The Working Poor: Invisible in America
David K. Shipler
I commited crime lord I needed
Crime of being hungry and poor
I left the grocery store man bleeding
When they caught me robbing his store
Oscar Brown, Jr. and Nat Adderly
Try this simplest of experiments: For an entire day greet everyone you encounter with a ‘Hello’ or ‘Good Morning.’ And then ask them, with as much conviction as you can muster, how they’re doing.
The only rule is to interact with everyone you encounter, not just the people you normally acknowledge. You should ask similar questions, in as similar a manner as you can, of the person handing you your coffee and your boss and everybody in between.
While you’re doing that I ask you to pay attention to a few things. One is the response you get. Is it perfunctory? Is it genuine? Does the respondent seem surprised you asked? The other amounts to a self-inventory. How are you reacting to the answers? Or even the task itself? Do you find yourself not caring? Or are you surprised at the number of people you’re talking to?
This is hardly rigorous ethnomethodology but it’s a task that just might heighten your awareness. I’m pretty sure that David K. Shipler hoped to achieve the same result in writing this book.
I came to this title in my usual sideways fashion, which is to say I heard an interview with Shipler (probably on NPR) and confused it with something else. I was certain (and correct) that the book was about the working poor. For some reason, though, I got the idea that Shipler was a labor economist. Maybe I mixed that up because he’s a Woodrow Wilson Visiting Fellow.
That’s my limitation. Scholarship–with its implied commitment to truth and larger purpose–has always appealed to me. Journalism–with its first draft of history ethos and unavoidable bias–has always served a different purpose, usually just getting ideas in front of me or providing a sense of the current mood.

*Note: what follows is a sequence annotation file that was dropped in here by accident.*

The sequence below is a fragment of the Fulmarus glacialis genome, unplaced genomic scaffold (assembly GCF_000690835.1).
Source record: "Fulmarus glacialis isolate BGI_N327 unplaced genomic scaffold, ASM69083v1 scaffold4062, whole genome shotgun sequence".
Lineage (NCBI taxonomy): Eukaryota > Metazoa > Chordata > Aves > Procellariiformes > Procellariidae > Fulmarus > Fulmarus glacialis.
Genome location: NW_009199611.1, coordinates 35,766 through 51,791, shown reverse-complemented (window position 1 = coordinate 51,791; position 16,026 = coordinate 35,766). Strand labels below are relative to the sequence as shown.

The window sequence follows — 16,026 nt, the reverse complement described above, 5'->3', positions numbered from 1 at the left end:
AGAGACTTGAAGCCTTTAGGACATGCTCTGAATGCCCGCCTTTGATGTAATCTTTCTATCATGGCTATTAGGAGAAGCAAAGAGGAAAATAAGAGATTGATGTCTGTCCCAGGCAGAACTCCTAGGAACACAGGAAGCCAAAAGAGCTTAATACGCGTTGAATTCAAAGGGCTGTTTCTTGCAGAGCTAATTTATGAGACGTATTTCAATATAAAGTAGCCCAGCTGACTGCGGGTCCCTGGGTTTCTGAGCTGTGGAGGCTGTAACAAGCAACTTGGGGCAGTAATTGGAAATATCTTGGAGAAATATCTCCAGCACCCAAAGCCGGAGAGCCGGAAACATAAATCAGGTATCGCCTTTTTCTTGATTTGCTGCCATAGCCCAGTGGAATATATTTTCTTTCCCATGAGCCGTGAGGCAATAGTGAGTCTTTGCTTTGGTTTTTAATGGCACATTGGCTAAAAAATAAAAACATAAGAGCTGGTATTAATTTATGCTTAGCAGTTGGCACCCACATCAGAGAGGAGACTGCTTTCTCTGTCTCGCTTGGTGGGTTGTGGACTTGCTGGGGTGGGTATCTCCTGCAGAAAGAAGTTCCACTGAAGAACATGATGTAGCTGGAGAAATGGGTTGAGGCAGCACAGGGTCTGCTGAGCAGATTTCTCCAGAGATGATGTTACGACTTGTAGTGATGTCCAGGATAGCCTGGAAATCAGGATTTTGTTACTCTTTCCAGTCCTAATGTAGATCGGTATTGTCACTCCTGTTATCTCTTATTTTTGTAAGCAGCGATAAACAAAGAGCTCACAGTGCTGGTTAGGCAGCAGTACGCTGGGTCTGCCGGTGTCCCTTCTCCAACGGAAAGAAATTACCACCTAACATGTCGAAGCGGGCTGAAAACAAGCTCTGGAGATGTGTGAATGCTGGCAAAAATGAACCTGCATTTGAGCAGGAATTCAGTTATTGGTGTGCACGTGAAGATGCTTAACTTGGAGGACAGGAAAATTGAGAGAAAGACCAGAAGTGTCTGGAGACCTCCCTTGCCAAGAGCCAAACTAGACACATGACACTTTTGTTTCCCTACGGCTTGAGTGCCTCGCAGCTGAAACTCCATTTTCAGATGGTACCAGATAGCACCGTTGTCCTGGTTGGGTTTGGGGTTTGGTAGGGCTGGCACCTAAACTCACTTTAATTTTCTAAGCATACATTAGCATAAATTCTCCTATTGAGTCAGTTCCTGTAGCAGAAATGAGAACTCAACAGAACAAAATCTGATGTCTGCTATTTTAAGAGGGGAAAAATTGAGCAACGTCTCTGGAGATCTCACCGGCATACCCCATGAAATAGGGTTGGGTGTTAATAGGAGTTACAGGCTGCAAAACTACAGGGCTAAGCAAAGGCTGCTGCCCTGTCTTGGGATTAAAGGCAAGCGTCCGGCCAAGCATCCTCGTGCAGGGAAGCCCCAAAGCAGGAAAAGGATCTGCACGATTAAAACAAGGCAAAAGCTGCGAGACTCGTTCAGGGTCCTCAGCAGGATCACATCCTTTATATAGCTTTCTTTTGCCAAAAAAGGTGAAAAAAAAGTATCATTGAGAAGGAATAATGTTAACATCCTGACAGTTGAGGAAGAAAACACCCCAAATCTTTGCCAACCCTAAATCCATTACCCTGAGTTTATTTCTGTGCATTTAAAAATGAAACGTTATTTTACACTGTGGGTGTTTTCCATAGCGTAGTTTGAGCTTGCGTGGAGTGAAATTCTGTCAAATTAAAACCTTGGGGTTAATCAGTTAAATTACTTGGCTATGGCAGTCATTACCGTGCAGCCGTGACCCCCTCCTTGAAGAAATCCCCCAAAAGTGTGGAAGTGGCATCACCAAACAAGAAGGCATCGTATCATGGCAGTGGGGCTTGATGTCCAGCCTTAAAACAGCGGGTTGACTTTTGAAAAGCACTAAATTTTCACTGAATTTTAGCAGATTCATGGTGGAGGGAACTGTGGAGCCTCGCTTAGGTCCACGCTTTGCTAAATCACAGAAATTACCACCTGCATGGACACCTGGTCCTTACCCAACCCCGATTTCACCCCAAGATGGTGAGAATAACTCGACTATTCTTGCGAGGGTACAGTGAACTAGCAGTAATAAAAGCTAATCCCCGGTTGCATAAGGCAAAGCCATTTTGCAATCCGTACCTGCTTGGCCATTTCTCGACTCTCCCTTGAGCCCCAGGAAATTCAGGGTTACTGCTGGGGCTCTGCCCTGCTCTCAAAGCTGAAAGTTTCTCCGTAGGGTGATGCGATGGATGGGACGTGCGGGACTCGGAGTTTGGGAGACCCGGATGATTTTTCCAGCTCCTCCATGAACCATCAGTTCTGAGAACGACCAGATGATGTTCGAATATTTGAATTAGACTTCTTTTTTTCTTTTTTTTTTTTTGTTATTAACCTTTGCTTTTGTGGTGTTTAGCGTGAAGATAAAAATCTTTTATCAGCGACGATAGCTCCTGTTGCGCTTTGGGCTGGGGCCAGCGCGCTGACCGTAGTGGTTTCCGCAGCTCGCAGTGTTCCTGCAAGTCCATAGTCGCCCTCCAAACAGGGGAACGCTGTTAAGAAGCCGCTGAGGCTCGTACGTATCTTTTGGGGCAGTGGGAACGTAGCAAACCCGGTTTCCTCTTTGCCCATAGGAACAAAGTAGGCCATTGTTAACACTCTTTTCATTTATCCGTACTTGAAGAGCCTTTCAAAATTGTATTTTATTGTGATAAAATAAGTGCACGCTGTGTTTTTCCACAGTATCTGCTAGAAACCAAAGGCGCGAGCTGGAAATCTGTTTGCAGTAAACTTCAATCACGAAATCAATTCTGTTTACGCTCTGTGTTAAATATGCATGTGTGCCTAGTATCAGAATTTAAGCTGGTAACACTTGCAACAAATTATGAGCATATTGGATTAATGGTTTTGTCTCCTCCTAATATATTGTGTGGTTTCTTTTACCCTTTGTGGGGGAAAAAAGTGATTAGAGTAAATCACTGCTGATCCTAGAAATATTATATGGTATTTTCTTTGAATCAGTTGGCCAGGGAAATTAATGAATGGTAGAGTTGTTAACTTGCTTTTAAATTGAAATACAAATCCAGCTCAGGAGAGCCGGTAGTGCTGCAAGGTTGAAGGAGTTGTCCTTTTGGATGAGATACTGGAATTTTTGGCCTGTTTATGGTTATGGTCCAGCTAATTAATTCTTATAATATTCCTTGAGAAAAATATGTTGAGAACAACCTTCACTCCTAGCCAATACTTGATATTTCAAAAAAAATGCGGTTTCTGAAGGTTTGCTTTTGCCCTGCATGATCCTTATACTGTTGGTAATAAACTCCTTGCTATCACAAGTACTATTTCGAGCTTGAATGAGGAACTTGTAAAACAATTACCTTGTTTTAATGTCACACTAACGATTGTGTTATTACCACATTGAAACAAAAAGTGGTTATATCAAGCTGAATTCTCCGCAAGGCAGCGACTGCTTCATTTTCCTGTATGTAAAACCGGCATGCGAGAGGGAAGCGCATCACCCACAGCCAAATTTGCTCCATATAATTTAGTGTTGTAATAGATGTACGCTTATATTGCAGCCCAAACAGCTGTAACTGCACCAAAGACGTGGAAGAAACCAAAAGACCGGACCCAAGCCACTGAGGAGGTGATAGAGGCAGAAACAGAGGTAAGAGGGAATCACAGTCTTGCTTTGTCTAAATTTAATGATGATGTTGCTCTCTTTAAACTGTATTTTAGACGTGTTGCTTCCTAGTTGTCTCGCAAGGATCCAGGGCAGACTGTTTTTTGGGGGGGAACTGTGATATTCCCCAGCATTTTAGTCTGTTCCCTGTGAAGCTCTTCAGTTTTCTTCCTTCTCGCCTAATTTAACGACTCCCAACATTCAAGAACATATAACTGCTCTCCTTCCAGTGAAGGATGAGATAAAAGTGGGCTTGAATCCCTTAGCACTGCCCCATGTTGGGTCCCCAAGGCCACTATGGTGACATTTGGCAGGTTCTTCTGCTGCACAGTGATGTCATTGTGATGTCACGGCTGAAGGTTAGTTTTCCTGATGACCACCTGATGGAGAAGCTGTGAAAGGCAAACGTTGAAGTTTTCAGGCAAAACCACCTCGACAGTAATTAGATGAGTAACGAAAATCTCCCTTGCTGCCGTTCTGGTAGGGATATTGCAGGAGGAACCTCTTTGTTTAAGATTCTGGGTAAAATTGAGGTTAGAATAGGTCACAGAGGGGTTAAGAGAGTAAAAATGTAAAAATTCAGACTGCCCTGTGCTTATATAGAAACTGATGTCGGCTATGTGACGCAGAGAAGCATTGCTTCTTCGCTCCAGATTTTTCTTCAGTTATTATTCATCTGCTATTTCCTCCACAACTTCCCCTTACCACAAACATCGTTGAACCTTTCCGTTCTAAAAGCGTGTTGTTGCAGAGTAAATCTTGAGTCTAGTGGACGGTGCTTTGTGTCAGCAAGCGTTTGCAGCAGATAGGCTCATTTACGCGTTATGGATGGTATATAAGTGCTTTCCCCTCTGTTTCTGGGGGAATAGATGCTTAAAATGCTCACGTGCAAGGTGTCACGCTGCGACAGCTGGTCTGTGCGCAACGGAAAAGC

Shipler is really a journalist. And if that sounds dismissive, in this case it probably is. That’s not because of what journalists do. It’s more a reaction to style. Shipler spent a good many years at the New York Times and his writing reflects that in structure and manner.
I don’t like the Times and find it virtually unreadable. Its prose embodies a tone of knowing-better that rankles. Pre-Murdoch, the Wall Street Journal was always the better read, with a noticeable zip to the feature writing, and a demonstrated ability to keep opinion–truly wacky opinion at times–on the editorial pages where it belongs.
Shipler is a Timesman with all that implies. What he gives us s a series of portraits. Each focuses on a different person at the lower end of what mainstream sociologists like to call the socio-economic spectrum. All of them work, some more regularly than others. No one has any security. In fact, all are one small step away from disaster and some of them encounter it.
The causes are the usual travails of life–job loss, illness, inadequate education, financial mishap. Every one of the tales is meant to illustrate how precarious life is for people who work and are nonetheless poor. Shipler and I would agree on one thing: we ignore these people at the cost of our own humanity.
Yet in the end Shipler’s book is unsatisfying. Like reading the Times, you’ve been scolded and been told, repeatedly, that someone has to do something about this. Left unexplored is whether the life lived by his readers requires an economy that creates such a class of people.
One thing did strike me as under-remarked upon although it repeatedly cropped up and that was just how much help individuals got from other individuals. The undercurrent of Shipler’s book is that we need a programmatic response. Perhaps we do, but a little old-fashioned neighborliness would help, too.
It has been shown over and over again that lower-income Americans are the group most supportive of charities. When you live close to the edge, you realize just how crowded a place it can be. We’d all benefit from remembering that, and acting as though we do.